Venturing Inside Oakland's 'Cloud Factory'
Nestled into a hillside not far from the Schenley Bridge, the Bellefield Boiler Plant provides steam heat to most of Oakland’s major institutions.
Built in 1907 to heat the library and museum Andrew Carnegie had recently donated to the city, the plant now services the Carnegie Museums of Pittsburgh, Carnegie Library's main branch, Carnegie Mellon University, Phipps Conservatory and Botanical Gardens, the University of Pittsburgh, Pittsburgh Public Schools’ administrative building and UPMC’s Childrens and Presbyterian hospitals.
A literal powerhouse, the plant goes largely unnoticed, said Kevin Hiles, chief financial officer of Carnegie Museums and chair of the consortium that owns and operates the plant.
“It’s one of those things like accounting," he said. "It just happens behind the scenes and people are glad it does, but they don’t really think about how it happens.”
However, there is one well-beloved clue to the plant’s existence, said the plant’s superintendent Bob Miller.
“When it’s very cold out, you see this white cloud," he said, "and that’s the hot gases mixing with the cold air — the 'Cloud Factory,' as we’re known.”
Writer Michael Chabon popularized the steam plant's whimsical "Cloud Factory" moniker in his novel "The Mysteries of Pittsburgh."
The plant can produce up to 480,000 pounds of steam per hour. In the plant’s operating room, engineers from Local 95 can monitor the entire system. Miller talked about meeting demand — putting on another boiler, taking one off — the way some people talk about putting on the teakettle.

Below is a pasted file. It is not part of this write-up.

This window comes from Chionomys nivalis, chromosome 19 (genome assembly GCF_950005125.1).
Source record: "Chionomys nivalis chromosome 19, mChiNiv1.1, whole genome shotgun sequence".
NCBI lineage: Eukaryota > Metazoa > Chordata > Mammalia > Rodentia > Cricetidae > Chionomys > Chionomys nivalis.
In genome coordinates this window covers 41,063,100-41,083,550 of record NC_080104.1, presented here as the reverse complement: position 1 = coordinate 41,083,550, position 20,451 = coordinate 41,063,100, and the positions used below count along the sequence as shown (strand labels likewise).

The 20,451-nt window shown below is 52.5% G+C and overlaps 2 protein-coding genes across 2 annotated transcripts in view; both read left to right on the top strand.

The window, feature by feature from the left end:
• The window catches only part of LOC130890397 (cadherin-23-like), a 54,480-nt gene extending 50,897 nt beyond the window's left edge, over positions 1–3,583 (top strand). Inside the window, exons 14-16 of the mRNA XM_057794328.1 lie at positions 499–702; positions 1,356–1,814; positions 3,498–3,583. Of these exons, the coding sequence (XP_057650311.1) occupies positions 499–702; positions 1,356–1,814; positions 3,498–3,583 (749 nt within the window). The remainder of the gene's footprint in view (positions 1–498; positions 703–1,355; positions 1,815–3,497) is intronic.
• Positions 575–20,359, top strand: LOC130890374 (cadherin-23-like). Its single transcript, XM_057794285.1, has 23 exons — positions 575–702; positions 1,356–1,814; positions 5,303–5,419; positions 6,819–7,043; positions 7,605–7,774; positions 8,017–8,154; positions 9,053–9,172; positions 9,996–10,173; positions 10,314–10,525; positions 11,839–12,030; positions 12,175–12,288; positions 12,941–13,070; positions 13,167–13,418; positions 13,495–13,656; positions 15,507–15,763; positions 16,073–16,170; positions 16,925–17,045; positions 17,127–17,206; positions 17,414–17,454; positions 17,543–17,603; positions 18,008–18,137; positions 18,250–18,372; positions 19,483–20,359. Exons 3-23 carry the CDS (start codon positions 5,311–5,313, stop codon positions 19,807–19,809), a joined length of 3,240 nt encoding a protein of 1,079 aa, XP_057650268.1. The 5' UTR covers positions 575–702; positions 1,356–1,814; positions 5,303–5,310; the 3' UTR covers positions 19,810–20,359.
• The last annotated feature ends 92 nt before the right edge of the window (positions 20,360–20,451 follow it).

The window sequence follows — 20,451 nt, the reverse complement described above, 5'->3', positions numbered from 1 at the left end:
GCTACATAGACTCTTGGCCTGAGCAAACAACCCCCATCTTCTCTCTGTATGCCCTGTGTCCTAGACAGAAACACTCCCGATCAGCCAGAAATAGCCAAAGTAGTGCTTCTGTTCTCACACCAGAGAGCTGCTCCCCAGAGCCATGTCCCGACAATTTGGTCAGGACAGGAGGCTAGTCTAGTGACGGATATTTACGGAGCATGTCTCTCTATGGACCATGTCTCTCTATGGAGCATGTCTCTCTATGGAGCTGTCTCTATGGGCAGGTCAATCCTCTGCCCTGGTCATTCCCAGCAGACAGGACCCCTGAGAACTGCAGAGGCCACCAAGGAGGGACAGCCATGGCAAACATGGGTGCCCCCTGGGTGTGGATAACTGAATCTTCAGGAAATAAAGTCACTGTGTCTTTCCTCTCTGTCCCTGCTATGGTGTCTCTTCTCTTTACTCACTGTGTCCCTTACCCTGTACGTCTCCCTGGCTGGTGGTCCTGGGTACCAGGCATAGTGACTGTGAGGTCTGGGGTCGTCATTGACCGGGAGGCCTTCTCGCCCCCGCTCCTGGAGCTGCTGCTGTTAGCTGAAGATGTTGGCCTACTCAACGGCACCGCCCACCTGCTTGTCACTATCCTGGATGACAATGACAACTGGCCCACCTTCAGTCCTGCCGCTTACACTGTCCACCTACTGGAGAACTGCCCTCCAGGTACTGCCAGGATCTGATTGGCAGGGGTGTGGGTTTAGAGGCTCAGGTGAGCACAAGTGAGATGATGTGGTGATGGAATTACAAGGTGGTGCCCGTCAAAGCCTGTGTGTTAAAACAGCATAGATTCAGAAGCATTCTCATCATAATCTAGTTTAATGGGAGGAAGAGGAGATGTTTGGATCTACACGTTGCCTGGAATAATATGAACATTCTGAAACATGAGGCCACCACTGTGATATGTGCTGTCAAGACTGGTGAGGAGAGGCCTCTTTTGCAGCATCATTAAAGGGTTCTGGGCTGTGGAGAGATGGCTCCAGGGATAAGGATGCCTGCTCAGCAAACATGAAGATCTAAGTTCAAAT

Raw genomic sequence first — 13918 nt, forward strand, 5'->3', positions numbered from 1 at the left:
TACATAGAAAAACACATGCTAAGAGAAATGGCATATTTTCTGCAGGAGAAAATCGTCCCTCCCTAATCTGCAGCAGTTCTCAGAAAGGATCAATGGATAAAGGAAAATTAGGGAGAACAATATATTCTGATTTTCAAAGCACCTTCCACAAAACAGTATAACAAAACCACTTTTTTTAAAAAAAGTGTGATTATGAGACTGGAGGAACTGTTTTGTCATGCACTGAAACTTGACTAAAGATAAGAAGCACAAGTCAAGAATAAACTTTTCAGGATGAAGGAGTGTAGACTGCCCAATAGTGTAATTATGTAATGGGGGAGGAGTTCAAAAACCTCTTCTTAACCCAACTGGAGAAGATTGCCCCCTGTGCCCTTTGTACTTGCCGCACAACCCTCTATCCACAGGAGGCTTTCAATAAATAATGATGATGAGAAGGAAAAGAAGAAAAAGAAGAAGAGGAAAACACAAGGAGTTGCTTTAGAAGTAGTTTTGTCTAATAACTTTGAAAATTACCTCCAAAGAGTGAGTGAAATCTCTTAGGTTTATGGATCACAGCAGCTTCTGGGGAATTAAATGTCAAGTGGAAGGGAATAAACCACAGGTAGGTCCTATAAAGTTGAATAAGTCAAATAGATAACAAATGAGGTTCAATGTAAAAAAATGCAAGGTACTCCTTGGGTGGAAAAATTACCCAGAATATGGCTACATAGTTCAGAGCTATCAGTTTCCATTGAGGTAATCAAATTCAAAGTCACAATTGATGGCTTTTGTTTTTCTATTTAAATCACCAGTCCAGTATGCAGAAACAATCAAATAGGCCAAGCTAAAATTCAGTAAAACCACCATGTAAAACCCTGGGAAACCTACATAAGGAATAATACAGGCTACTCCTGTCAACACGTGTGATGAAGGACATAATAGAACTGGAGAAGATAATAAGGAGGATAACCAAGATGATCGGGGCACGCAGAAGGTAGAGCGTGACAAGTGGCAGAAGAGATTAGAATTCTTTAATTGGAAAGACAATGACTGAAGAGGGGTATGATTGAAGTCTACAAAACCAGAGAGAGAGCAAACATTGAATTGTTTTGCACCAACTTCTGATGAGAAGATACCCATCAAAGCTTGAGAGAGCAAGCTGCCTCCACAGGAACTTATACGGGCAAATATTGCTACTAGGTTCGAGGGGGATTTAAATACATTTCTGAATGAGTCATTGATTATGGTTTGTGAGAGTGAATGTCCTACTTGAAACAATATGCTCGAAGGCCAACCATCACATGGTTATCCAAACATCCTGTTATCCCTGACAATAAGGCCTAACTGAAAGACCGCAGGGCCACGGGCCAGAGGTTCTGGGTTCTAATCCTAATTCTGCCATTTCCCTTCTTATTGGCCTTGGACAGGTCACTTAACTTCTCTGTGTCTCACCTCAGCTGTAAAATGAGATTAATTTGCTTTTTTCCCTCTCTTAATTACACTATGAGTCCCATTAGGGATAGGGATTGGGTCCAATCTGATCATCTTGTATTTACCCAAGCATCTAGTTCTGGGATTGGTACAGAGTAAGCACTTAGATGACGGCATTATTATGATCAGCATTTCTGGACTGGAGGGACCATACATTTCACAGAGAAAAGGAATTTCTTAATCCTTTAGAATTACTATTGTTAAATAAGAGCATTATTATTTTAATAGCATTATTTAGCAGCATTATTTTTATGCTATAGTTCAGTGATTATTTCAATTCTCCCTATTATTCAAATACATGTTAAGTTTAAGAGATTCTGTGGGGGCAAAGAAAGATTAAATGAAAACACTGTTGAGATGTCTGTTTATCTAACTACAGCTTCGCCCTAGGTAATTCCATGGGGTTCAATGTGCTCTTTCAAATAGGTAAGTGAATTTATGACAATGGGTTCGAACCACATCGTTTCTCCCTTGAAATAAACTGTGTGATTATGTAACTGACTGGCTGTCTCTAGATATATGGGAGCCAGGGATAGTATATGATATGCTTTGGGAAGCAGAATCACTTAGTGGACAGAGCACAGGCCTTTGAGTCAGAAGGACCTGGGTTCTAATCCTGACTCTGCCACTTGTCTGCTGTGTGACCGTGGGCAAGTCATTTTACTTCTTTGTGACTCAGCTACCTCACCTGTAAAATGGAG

“We know around eight o’clock everyone comes into the office, they turn up the thermostat, so we’re ready for it ... they’ll have another boiler on so we have the steam demand ready for them,” he said.
Before the plant switched entirely to natural gas in 2009, Bellefield ran on coal. Lots of coal.
“We would get 70,000-ton cars and each bunker would hold about five or six cars," Miller said. "We had to unload coal. We had to clean the boilers more often. We had to get rid of ash. That was a lot more work. That activity is gone. I’m an old-fashioned guy, I love burning coal. There’s an art to it.”
It’s an art Miller was introduced to by his father.
“My dad was a boilermaker," he said. "I wanted to be a boilermaker and my dad said, ‘No, you’re going to college.’ So I went to college. I worked at a bank and I said, ‘I didn’t like that,’ and then got down here. Simple. It’s in my blood.”
While Miller misses the bustle of coal, he’s not naive.
“With gas it’s a lot cleaner and easier," he said. "We did this voluntarily. I’m proud of what we have. I couldn’t do it without the guys I have here. It’s not me. It’s my guys.”
Standing on the spotless floor of the plant, half lit by sunlight streaming through windows that reach almost to the ceiling, Miller said he would prefer never to retire.
“It’s just ... knowing that I am taking care of hospitals, schools and it’s benefiting somebody," he said. "I don’t know, it’s just in my blood. I just love doing this. I don’t know how else to explain it, I just love doing it.”
If it weren’t for the telltale cloud rising from the plant’s remaining stack, it could be just another ornate building in a neighborhood of ornate buildings. But it's not. So drop by the museum, it’ll be warm there. The team just put another boiler on.
90.5 WESA Celebrates Inventing Pittsburgh is supported by UPMC.